El Centrocampista

SPAIN AND THE FIVE P’s – Special Feature


I am delighted to bring you our first article in the Guest Feature area of elcentrocampista.com.

This new and exciting feature will offer the very best articles published each month on Spanish football websites around the globe, and will be an ideal opportunity to add something new to our excellent content already written daily by the team.

Today we have a fantastic read looking at the secret to Spain’s footballing success.

The article was published on 4 August by our friends over at spanishfootball.info and is written by the site’s founder and editor, Jamie McGregor.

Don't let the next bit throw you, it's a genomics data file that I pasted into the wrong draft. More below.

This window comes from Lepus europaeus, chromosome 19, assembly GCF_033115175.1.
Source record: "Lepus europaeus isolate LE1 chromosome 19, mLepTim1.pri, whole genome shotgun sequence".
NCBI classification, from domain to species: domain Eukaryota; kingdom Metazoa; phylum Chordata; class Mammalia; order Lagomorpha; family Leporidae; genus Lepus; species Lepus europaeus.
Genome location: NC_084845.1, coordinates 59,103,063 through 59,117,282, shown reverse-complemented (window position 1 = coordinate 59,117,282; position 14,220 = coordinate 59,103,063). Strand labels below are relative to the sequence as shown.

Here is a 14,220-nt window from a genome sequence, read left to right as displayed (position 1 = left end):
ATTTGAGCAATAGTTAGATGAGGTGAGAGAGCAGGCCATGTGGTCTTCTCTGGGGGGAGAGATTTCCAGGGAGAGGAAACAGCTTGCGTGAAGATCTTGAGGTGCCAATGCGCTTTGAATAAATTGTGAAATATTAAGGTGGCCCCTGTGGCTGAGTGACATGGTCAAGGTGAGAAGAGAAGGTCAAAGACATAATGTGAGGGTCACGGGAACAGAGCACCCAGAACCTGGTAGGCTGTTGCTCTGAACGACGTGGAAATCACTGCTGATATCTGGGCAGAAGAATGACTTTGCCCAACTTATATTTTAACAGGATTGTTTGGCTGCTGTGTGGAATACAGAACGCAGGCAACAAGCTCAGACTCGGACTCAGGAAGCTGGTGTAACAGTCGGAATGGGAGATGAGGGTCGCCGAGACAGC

I would like to thank Jamie personally for contributing the excellent piece of work, as I am a huge fan of spanishfootball.info and the fantastic content they produce.

I hope you enjoy the read and make sure you visit  www.spanishfootball.info  for more.



By Jamie McGregor

This week Spain added the European Under 19 Championships to their impressive list of titles which already includes the European Under 21 and senior championships as well as the World Cup.

It was the eighth time Spain had won Europe’s premier Under 19 tournament, putting them just one victory behind nine time winners England. Of course you can do a lot with statistics and what is rather telling is that whilst England’s last triumph in the tournament came in 1993, five of Spain’s eight have come since 2002. That is to say, Spain is clearly the dominant nation on the continent at the moment.